“Chris Picks” Books for March: Airplanes

[Here are this month’s great recommendations from staff member Christopher Jennings Penders. Click on a title to place a hold. You can find previous Chris Picks through the “What to read” link at the bottom of this page or type “Chris Picks” into the search bar on our homepage.]

Skyjack: The Hunt for D.B. Cooper
By Geoffrey Gray
I love this story! During Thanksgiving week 1971, a man calling himself Dan Cooper boarded a plane in Portland, Washington bound for Seattle. When in the air, Cooper opened the briefcase he had carried on and showed a flight attendant a bomb he said he had made. He demanded $200,000 in cash and four parachutes. Flight 305 landed in Seattle. Cooper released all the passengers, and the plane took off again. This time it was carrying Cooper, a flight attendant, and three pilots. Cooper demanded to be flown to Mexico. Sometime during the flight, he jumped out of the plane using the plane’s aft stairs. No one ever heard from him again.

Out of Captivity: Surviving 1,967 Days in the Colombian Jungle
By Marc Gonsalves
In February 2003 three American contractors, Marc Gonsalves, Tom Howes, and Keith Stansell were travelling to South America when their plane went down. They survived the plane crash only to be captured and held hostage for over five years by FARCAt just under 500 pages, this book held me in its spell from the first page. Out of Captivity is more than a story of these three people. What initially drew me to their story was the tale of their rescue.

A team of rescuers had infiltrated FARC and had spoken with FARC members who were holding 15 hostages including Marc, Tom, and Keith. The rescuers had made plans with FARC to meet and take the hostages to another location. Even the hostages were unaware of the plan, and it wasn’t until everyone was in the air aboard helicopters that the infiltration team took off their masks and revealed that the hostages were now free and were being taken to a secure location.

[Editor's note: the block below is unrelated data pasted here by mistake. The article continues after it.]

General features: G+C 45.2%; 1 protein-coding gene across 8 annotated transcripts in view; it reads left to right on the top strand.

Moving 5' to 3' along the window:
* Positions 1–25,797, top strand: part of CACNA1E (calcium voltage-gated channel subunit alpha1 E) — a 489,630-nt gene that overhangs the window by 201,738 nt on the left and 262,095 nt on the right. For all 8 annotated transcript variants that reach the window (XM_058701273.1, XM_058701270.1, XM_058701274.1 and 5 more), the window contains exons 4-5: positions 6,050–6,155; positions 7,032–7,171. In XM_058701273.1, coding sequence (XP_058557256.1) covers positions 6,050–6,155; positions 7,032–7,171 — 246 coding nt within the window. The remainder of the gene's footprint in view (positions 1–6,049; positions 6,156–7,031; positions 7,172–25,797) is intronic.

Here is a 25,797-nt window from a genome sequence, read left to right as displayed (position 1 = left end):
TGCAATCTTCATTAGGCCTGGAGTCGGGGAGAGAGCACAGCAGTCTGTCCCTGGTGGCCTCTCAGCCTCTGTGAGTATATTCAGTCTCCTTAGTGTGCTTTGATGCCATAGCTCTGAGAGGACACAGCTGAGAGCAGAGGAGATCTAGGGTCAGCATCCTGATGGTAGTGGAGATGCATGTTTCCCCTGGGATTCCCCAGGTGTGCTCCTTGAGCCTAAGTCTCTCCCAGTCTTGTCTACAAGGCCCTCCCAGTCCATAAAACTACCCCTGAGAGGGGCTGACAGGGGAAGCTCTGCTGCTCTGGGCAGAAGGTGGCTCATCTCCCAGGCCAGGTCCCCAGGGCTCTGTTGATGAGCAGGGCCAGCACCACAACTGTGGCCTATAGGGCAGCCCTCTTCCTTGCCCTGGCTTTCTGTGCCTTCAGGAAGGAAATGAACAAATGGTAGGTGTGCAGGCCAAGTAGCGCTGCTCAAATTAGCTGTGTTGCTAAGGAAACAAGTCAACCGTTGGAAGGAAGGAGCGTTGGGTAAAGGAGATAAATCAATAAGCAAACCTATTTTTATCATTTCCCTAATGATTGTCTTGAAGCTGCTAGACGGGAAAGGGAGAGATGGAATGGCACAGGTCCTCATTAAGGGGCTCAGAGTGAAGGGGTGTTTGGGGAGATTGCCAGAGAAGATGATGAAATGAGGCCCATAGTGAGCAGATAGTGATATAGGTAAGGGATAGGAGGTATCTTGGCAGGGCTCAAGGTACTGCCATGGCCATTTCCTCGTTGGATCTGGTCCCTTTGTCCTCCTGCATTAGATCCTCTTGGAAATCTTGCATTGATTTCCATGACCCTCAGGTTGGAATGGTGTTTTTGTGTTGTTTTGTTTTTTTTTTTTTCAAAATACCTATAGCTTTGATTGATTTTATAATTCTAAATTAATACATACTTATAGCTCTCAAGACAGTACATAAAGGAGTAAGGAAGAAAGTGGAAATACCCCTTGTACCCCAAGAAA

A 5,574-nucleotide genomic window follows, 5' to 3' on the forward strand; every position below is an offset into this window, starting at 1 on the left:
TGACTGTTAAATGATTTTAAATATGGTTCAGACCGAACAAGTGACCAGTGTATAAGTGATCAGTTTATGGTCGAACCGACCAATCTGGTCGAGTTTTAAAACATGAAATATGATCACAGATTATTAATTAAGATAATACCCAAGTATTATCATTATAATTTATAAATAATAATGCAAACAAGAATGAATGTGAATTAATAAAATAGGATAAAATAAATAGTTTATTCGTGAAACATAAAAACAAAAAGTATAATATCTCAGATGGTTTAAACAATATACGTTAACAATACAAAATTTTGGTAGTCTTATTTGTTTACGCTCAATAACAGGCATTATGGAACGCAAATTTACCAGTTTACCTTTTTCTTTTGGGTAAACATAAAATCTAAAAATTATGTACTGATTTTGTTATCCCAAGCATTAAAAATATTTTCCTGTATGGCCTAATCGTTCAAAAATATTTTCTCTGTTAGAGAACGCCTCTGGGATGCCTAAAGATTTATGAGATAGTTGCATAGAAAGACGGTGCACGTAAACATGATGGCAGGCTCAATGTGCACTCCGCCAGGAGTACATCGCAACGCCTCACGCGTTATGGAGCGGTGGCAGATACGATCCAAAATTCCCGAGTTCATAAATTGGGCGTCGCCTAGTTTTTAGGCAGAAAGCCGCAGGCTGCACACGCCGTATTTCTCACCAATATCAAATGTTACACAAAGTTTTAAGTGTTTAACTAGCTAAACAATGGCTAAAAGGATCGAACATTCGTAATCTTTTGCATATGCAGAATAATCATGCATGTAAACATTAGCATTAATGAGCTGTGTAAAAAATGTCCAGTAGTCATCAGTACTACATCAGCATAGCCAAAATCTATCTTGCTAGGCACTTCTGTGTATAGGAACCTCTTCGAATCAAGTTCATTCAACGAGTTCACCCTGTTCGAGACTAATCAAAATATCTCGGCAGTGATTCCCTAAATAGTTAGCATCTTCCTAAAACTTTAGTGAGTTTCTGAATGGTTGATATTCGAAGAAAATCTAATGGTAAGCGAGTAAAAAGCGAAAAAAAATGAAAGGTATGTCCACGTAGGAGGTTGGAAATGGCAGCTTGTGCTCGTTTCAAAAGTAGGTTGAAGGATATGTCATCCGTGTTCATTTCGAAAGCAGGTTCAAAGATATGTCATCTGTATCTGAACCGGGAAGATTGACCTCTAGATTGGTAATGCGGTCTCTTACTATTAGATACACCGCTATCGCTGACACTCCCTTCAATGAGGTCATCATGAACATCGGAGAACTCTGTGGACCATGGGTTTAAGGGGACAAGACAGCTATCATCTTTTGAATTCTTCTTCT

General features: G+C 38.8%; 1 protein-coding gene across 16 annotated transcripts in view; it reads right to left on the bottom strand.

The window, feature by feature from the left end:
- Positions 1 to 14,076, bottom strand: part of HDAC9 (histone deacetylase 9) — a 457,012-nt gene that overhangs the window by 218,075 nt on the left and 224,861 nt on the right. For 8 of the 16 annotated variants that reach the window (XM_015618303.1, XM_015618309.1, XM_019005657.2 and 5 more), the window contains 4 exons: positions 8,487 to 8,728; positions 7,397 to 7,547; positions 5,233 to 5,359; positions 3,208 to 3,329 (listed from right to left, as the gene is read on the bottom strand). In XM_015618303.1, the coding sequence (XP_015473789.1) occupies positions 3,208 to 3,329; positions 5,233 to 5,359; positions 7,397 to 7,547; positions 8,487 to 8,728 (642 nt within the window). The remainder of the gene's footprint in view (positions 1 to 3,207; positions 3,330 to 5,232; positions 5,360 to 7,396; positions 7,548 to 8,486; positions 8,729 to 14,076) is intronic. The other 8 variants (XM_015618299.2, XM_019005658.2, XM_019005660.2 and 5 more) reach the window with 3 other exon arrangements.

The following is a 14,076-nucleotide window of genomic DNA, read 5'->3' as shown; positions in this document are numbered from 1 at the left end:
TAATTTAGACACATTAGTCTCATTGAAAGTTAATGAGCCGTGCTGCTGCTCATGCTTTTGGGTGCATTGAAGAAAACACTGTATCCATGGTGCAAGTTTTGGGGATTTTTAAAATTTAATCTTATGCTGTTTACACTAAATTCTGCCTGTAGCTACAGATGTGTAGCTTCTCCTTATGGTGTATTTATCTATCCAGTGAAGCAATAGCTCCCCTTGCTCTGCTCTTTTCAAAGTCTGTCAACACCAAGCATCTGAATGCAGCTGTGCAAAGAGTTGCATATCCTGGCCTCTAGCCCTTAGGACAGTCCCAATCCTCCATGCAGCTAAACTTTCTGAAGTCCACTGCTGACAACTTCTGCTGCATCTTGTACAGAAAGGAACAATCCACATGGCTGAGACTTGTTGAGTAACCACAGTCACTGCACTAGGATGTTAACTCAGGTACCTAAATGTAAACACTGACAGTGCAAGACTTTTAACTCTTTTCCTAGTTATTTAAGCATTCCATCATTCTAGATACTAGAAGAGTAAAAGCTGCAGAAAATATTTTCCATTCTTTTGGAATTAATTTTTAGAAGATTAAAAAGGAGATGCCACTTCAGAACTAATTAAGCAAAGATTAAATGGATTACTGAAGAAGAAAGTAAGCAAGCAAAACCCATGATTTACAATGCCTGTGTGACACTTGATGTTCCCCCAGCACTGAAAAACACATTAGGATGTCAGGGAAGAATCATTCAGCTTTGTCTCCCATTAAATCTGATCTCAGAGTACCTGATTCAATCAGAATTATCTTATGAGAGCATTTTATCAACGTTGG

Into the Abyss: An Extraordinary True Story
By Carol Shaben
In October 1984 a commuter plane crashed in Alberta, British Columbia, killing six people. Four survived. This is the story of how the four survived and the bonds they made during that time.

When I Fell From the Sky: The True Story of One Woman’s Miraculous Survival
By Juliane Koepcke
Juliane Koepcke’s parents were scientists in the South American jungle. Juliane grew up with an exceptional knowledge of the forest, and this served her well when she was just seventeen. While traveling by plane with her mother back home to South America, the plane flew into a massive thunderstorm and everyone on board died. Juliane was the only survivor, but how she survived is the story. She fell two miles while still strapped into her plane seat and crashed into the leafy canopy of the very forest she grew up in.

Lost Horizon
By James Hilton
Along with The Scarlet Letter, Lost Horizon ranks high on my all-time classics list, in the top five.
Escaping the war in China, passengers on a plane are taken to a valley in the Himalayas where time seems to have stopped. I remember reading Lost Horizon for the first time in 1978 while in eighth grade. As with The Scarlet Letter, I have read the book a few more times since then, and I like it more each time I finish.

Share this